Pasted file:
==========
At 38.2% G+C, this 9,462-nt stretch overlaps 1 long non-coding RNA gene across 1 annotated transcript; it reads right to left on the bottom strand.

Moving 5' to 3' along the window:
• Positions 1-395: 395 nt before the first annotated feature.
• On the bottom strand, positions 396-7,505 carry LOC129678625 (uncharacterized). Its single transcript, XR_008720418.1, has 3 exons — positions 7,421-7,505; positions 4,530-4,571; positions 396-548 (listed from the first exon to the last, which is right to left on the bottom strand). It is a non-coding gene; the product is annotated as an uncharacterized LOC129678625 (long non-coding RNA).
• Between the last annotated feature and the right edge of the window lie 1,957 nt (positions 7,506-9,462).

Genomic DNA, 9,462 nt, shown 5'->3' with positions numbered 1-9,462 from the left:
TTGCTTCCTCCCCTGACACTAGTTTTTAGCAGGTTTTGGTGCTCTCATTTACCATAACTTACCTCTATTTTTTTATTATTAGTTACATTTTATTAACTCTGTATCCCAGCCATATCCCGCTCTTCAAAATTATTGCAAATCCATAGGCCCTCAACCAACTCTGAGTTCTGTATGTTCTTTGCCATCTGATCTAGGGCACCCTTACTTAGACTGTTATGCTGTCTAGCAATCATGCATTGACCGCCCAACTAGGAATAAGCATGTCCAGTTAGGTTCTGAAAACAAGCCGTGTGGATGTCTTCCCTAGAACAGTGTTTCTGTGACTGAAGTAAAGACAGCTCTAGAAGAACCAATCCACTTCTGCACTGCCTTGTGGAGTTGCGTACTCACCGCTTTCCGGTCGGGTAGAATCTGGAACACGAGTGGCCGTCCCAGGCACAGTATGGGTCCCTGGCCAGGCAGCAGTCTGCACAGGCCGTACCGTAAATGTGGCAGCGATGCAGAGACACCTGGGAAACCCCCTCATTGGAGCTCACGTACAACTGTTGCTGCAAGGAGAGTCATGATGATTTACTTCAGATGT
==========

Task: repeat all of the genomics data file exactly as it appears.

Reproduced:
At 38.2% G+C, this 9,462-nt stretch overlaps 1 long non-coding RNA gene across 1 annotated transcript; it reads right to left on the bottom strand.

Moving 5' to 3' along the window:
• Positions 1-395: 395 nt before the first annotated feature.
• On the bottom strand, positions 396-7,505 carry LOC129678625 (uncharacterized). Its single transcript, XR_008720418.1, has 3 exons — positions 7,421-7,505; positions 4,530-4,571; positions 396-548 (listed from the first exon to the last, which is right to left on the bottom strand). It is a non-coding gene; the product is annotated as an uncharacterized LOC129678625 (long non-coding RNA).
• Between the last annotated feature and the right edge of the window lie 1,957 nt (positions 7,506-9,462).

Genomic DNA, 9,462 nt, shown 5'->3' with positions numbered 1-9,462 from the left:
TTGCTTCCTCCCCTGACACTAGTTTTTAGCAGGTTTTGGTGCTCTCATTTACCATAACTTACCTCTATTTTTTTATTATTAGTTACATTTTATTAACTCTGTATCCCAGCCATATCCCGCTCTTCAAAATTATTGCAAATCCATAGGCCCTCAACCAACTCTGAGTTCTGTATGTTCTTTGCCATCTGATCTAGGGCACCCTTACTTAGACTGTTATGCTGTCTAGCAATCATGCATTGACCGCCCAACTAGGAATAAGCATGTCCAGTTAGGTTCTGAAAACAAGCCGTGTGGATGTCTTCCCTAGAACAGTGTTTCTGTGACTGAAGTAAAGACAGCTCTAGAAGAACCAATCCACTTCTGCACTGCCTTGTGGAGTTGCGTACTCACCGCTTTCCGGTCGGGTAGAATCTGGAACACGAGTGGCCGTCCCAGGCACAGTATGGGTCCCTGGCCAGGCAGCAGTCTGCACAGGCCGTACCGTAAATGTGGCAGCGATGCAGAGACACCTGGGAAACCCCCTCATTGGAGCTCACGTACAACTGTTGCTGCAAGGAGAGTCATGATGATTTACTTCAGATGT